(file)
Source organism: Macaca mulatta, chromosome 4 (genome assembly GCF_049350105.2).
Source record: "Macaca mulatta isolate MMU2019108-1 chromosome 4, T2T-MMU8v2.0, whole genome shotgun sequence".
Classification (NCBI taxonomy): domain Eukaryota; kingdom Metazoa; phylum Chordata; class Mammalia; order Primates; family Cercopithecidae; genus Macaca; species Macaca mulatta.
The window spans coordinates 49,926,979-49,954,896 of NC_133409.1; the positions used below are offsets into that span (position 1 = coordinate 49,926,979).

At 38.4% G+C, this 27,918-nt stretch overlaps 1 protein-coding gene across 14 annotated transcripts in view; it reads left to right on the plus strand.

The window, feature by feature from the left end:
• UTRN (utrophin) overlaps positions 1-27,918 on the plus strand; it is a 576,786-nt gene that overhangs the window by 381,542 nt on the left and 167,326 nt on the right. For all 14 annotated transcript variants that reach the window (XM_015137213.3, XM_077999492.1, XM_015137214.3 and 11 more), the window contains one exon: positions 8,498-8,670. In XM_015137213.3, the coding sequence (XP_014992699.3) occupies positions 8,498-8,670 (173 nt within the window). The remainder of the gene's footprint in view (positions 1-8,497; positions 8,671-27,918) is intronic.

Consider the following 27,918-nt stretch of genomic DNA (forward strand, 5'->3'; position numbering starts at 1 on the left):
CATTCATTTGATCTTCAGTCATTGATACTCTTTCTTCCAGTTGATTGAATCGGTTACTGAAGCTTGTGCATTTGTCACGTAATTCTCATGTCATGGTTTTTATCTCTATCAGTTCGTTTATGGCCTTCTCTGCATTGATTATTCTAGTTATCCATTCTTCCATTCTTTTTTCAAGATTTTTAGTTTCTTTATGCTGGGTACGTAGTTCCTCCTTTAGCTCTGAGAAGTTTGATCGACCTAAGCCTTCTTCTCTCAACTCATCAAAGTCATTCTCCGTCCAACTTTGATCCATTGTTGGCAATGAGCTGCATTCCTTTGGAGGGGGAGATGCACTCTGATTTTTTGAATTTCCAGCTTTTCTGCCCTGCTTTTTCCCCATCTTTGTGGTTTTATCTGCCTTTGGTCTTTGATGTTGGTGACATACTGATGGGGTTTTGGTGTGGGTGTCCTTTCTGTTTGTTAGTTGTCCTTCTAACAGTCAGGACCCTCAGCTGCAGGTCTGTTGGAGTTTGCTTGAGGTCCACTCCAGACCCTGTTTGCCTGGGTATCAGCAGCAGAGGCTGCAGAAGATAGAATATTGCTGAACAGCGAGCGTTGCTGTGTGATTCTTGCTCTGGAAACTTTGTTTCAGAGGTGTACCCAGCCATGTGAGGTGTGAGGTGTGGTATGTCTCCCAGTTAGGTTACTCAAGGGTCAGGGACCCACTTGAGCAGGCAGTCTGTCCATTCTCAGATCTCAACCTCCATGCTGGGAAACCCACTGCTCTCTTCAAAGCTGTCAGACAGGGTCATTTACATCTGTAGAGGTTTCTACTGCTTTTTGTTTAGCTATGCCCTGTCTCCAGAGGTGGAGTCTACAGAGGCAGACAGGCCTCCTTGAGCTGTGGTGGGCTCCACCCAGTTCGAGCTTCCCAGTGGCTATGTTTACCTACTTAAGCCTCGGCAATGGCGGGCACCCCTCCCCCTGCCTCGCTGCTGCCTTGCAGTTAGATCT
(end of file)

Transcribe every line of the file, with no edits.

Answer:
Source organism: Macaca mulatta, chromosome 4 (genome assembly GCF_049350105.2).
Source record: "Macaca mulatta isolate MMU2019108-1 chromosome 4, T2T-MMU8v2.0, whole genome shotgun sequence".
Classification (NCBI taxonomy): domain Eukaryota; kingdom Metazoa; phylum Chordata; class Mammalia; order Primates; family Cercopithecidae; genus Macaca; species Macaca mulatta.
The window spans coordinates 49,926,979-49,954,896 of NC_133409.1; the positions used below are offsets into that span (position 1 = coordinate 49,926,979).

At 38.4% G+C, this 27,918-nt stretch overlaps 1 protein-coding gene across 14 annotated transcripts in view; it reads left to right on the plus strand.

The window, feature by feature from the left end:
• UTRN (utrophin) overlaps positions 1-27,918 on the plus strand; it is a 576,786-nt gene that overhangs the window by 381,542 nt on the left and 167,326 nt on the right. For all 14 annotated transcript variants that reach the window (XM_015137213.3, XM_077999492.1, XM_015137214.3 and 11 more), the window contains one exon: positions 8,498-8,670. In XM_015137213.3, the coding sequence (XP_014992699.3) occupies positions 8,498-8,670 (173 nt within the window). The remainder of the gene's footprint in view (positions 1-8,497; positions 8,671-27,918) is intronic.

Consider the following 27,918-nt stretch of genomic DNA (forward strand, 5'->3'; position numbering starts at 1 on the left):
CATTCATTTGATCTTCAGTCATTGATACTCTTTCTTCCAGTTGATTGAATCGGTTACTGAAGCTTGTGCATTTGTCACGTAATTCTCATGTCATGGTTTTTATCTCTATCAGTTCGTTTATGGCCTTCTCTGCATTGATTATTCTAGTTATCCATTCTTCCATTCTTTTTTCAAGATTTTTAGTTTCTTTATGCTGGGTACGTAGTTCCTCCTTTAGCTCTGAGAAGTTTGATCGACCTAAGCCTTCTTCTCTCAACTCATCAAAGTCATTCTCCGTCCAACTTTGATCCATTGTTGGCAATGAGCTGCATTCCTTTGGAGGGGGAGATGCACTCTGATTTTTTGAATTTCCAGCTTTTCTGCCCTGCTTTTTCCCCATCTTTGTGGTTTTATCTGCCTTTGGTCTTTGATGTTGGTGACATACTGATGGGGTTTTGGTGTGGGTGTCCTTTCTGTTTGTTAGTTGTCCTTCTAACAGTCAGGACCCTCAGCTGCAGGTCTGTTGGAGTTTGCTTGAGGTCCACTCCAGACCCTGTTTGCCTGGGTATCAGCAGCAGAGGCTGCAGAAGATAGAATATTGCTGAACAGCGAGCGTTGCTGTGTGATTCTTGCTCTGGAAACTTTGTTTCAGAGGTGTACCCAGCCATGTGAGGTGTGAGGTGTGGTATGTCTCCCAGTTAGGTTACTCAAGGGTCAGGGACCCACTTGAGCAGGCAGTCTGTCCATTCTCAGATCTCAACCTCCATGCTGGGAAACCCACTGCTCTCTTCAAAGCTGTCAGACAGGGTCATTTACATCTGTAGAGGTTTCTACTGCTTTTTGTTTAGCTATGCCCTGTCTCCAGAGGTGGAGTCTACAGAGGCAGACAGGCCTCCTTGAGCTGTGGTGGGCTCCACCCAGTTCGAGCTTCCCAGTGGCTATGTTTACCTACTTAAGCCTCGGCAATGGCGGGCACCCCTCCCCCTGCCTCGCTGCTGCCTTGCAGTTAGATCT